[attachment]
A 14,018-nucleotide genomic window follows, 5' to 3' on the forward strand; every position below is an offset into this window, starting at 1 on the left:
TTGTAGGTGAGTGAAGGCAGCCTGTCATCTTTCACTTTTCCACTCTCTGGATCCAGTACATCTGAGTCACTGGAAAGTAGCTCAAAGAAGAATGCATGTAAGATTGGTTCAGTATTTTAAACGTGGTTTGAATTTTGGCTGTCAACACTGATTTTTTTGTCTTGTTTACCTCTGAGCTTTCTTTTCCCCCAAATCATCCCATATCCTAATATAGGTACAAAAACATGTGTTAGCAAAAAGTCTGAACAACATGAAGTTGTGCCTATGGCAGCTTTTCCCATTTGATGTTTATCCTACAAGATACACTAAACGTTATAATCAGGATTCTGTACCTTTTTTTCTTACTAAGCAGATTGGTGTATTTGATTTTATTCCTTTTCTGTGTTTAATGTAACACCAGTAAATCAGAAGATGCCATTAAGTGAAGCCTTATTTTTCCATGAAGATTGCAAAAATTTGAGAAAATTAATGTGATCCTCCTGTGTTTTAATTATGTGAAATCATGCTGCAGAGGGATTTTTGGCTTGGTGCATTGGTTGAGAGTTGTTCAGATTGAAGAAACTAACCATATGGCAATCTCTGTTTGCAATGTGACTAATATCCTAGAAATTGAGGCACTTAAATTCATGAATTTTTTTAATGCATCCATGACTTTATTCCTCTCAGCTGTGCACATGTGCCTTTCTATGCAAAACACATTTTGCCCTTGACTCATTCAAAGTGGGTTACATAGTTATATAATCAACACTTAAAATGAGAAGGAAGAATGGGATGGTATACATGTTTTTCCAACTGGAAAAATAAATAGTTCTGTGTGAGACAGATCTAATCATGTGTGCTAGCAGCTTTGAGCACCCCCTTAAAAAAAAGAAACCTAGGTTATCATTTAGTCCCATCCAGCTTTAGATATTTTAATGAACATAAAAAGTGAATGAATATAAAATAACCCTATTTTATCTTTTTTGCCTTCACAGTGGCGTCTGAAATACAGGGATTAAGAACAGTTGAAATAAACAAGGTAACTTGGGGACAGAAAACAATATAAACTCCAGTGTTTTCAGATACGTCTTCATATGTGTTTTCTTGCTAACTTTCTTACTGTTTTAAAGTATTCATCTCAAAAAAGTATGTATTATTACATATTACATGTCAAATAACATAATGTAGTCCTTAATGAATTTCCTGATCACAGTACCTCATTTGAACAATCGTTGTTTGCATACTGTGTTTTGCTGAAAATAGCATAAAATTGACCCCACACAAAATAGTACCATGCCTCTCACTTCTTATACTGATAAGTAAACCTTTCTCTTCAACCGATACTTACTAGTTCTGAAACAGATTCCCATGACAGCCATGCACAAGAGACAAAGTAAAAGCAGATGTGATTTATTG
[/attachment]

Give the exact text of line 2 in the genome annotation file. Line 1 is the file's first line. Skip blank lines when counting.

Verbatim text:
TTGTAGGTGAGTGAAGGCAGCCTGTCATCTTTCACTTTTCCACTCTCTGGATCCAGTACATCTGAGTCACTGGAAAGTAGCTCAAAGAAGAATGCATGTAAGATTGGTTCAGTATTTTAAACGTGGTTTGAATTTTGGCTGTCAACACTGATTTTTTTGTCTTGTTTACCTCTGAGCTTTCTTTTCCCCCAAATCATCCCATATCCTAATATAGGTACAAAAACATGTGTTAGCAAAAAGTCTGAACAACATGAAGTTGTGCCTATGGCAGCTTTTCCCATTTGATGTTTATCCTACAAGATACACTAAACGTTATAATCAGGATTCTGTACCTTTTTTTCTTACTAAGCAGATTGGTGTATTTGATTTTATTCCTTTTCTGTGTTTAATGTAACACCAGTAAATCAGAAGATGCCATTAAGTGAAGCCTTATTTTTCCATGAAGATTGCAAAAATTTGAGAAAATTAATGTGATCCTCCTGTGTTTTAATTATGTGAAATCATGCTGCAGAGGGATTTTTGGCTTGGTGCATTGGTTGAGAGTTGTTCAGATTGAAGAAACTAACCATATGGCAATCTCTGTTTGCAATGTGACTAATATCCTAGAAATTGAGGCACTTAAATTCATGAATTTTTTTAATGCATCCATGACTTTATTCCTCTCAGCTGTGCACATGTGCCTTTCTATGCAAAACACATTTTGCCCTTGACTCATTCAAAGTGGGTTACATAGTTATATAATCAACACTTAAAATGAGAAGGAAGAATGGGATGGTATACATGTTTTTCCAACTGGAAAAATAAATAGTTCTGTGTGAGACAGATCTAATCATGTGTGCTAGCAGCTTTGAGCACCCCCTTAAAAAAAAGAAACCTAGGTTATCATTTAGTCCCATCCAGCTTTAGATATTTTAATGAACATAAAAAGTGAATGAATATAAAATAACCCTATTTTATCTTTTTTGCCTTCACAGTGGCGTCTGAAATACAGGGATTAAGAACAGTTGAAATAAACAAGGTAACTTGGGGACAGAAAACAATATAAACTCCAGTGTTTTCAGATACGTCTTCATATGTGTTTTCTTGCTAACTTTCTTACTGTTTTAAAGTATTCATCTCAAAAAAGTATGTATTATTACATATTACATGTCAAATAACATAATGTAGTCCTTAATGAATTTCCTGATCACAGTACCTCATTTGAACAATCGTTGTTTGCATACTGTGTTTTGCTGAAAATAGCATAAAATTGACCCCACACAAAATAGTACCATGCCTCTCACTTCTTATACTGATAAGTAAACCTTTCTCTTCAACCGATACTTACTAGTTCTGAAACAGATTCCCATGACAGCCATGCACAAGAGACAAAGTAAAAGCAGATGTGATTTATTG